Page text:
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Walking With Cavemen
How did our ancestors come to invent language, to shape the world with tools, to create art, and to imagine the future? The award-winning team behind Walking with Dinosaurs and Walking with Prehistoric Beasts brings you this missing link in the story of life on our planet.
Breaking the mold of previous "Walking with" offerings, the BBC's Walking with Cavemen sees Professor Robert Winston follow in the footsteps of ancient man in a series that traces the history of humanity from bipedal ape-men (Australopithecus Aphaeresis) to the awakening of the human mind's potential with Homo Erectus. Over four fascinating half-hour installments, Wilson presents an accessible and populist, but still suitably anthropological study on how apes became human and the traits that we inherited from our earliest ancestors.
Unlike Dinosaurs and Prehistoric Beasts, Cavemen combines CGI with actors to portray the characters in the story of man. Initially this seems to make it far less technically impressive than the earlier programs--memories of Stanley Kubrick's 2001 are inevitable--but fortunately the acting is superb and the viewer soon forgets that these are people in monkey suits. The series also makes use of a special effect called "deep time-lapse", which shows in a matter of dramatic seconds the thousands of years of geological changes that sped up our ancestors' evolution. Wilson himself takes part in the action as if he is a modern-day naturalist following lions across the Serengeti rather than creatures long extinct. This approach makes for a more immediate as well as poignant interpretation of history: the result is an enlightening and moving tribute to the human journey. --Kristen Bowditch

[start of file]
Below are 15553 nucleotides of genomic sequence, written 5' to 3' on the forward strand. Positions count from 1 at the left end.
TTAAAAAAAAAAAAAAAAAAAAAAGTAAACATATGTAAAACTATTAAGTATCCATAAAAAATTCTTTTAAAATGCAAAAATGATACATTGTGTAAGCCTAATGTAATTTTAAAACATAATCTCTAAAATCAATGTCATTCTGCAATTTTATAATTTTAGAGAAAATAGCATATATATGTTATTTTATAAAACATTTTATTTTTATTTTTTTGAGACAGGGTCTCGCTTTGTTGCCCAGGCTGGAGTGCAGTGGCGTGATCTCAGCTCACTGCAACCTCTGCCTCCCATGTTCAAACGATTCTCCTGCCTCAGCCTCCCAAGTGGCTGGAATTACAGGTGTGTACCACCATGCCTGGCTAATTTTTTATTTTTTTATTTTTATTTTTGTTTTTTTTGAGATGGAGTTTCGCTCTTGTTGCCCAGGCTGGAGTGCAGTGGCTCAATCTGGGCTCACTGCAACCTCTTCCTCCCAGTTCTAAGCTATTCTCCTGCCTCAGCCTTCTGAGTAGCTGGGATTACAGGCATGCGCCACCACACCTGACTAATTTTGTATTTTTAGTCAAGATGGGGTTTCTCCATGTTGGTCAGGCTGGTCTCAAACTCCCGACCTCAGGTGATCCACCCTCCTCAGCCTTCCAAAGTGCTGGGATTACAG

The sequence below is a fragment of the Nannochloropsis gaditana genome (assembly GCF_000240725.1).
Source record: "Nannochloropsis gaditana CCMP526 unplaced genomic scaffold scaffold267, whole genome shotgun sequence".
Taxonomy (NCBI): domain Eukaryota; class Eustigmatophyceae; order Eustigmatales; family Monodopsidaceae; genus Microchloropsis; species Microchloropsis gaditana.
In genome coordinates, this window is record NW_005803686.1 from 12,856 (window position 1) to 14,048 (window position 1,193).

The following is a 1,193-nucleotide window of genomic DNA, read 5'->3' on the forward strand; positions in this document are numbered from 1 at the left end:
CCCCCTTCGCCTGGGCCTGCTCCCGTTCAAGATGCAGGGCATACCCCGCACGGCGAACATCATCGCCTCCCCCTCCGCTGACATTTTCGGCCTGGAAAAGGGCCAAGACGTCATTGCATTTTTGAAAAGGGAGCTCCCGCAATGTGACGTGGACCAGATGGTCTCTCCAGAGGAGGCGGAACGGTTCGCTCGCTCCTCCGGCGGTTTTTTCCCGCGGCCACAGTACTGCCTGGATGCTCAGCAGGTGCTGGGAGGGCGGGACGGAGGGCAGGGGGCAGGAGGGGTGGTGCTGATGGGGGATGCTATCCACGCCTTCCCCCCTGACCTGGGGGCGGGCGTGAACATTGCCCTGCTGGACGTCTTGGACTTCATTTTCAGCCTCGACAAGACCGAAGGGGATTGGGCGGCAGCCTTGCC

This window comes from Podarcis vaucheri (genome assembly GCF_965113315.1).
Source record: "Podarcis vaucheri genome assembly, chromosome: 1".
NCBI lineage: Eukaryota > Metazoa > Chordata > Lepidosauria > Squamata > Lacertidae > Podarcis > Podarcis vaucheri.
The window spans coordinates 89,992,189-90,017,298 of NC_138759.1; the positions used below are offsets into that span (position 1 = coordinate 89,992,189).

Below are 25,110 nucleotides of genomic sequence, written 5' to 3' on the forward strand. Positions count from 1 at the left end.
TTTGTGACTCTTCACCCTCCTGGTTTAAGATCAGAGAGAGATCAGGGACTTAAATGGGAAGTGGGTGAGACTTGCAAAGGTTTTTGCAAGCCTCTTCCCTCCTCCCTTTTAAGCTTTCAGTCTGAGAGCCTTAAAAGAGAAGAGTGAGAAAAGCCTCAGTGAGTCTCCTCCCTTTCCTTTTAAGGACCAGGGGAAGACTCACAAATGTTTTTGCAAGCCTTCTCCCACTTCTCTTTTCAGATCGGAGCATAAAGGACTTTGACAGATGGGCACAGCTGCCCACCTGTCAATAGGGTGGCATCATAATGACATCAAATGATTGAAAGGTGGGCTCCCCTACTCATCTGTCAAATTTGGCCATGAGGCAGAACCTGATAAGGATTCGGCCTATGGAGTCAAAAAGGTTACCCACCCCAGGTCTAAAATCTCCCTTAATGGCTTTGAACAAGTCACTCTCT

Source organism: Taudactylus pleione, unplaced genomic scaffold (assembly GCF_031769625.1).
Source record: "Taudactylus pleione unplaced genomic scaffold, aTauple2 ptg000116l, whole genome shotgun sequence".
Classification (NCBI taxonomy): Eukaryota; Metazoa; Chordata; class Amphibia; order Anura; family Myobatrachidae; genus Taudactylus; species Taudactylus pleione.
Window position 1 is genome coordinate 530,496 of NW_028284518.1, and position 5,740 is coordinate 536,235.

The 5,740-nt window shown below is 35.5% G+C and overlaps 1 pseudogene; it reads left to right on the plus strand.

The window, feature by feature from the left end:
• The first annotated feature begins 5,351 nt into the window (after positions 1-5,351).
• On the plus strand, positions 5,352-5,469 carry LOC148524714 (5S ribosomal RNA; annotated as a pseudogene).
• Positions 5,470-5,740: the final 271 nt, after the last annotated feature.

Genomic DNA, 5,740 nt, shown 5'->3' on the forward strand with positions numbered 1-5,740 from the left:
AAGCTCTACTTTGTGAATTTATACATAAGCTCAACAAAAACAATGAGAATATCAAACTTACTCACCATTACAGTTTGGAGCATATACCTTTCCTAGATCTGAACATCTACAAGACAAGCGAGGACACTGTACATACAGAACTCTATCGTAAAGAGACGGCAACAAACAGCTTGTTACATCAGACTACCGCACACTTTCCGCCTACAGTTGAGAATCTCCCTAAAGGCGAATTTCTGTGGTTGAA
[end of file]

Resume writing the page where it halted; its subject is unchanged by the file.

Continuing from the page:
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Top Customer Reviews
Also, not everything produced on Discovery is meant for children. There are still many, many adults who wish to learn about the past and appreciate a more academic presentation then would occur if a show such as this were aimed at a more younger audience. I guess it is taken for granted by a lot of the media that once one becomes an adult, all that matters are sports competitions and sitcoms. This series thus was extremely refreshing to watch.
That being said, I came away from watching "Cavemen" with a newfound respect for our ancestors. All too often they have been portrayed as comical dimwits, running around with clubs and dragging women by their hair. Now I realize this is actually very disrespectful and totally inappropriate. These very ancient ancestors managed to learn to survive some of the worst environmental conditions imaginable, grew more creative over time and with this creativity laid the foundations of modern civilization. As stated in the series, the discovery of fire not only chased away the denizens of the night, but also provided an opportunity for homo sapiens to learn to create,to reflect, become more emotional creatures and allow for the development of higher brain functions.
Neanderthals especially have had to bear the brunt of many a joke. Although their species did not survive, they can hardly be termed a failure.Read more ›
Well, it is the latter epoch that is covered by this DVD. It is an overview of human evolution, 7 million years in the making. It takes us from the dawn on man all the way up to about 140,000 years go; long time ago for us, but mere seconds ago on a cosmic timescale.
Along the way the documentary displays diverse humanoids, some of whom make it, some of whom don't. It also demonstrates their interaction with long-extinct species of animals that were around the same time they walked the earth.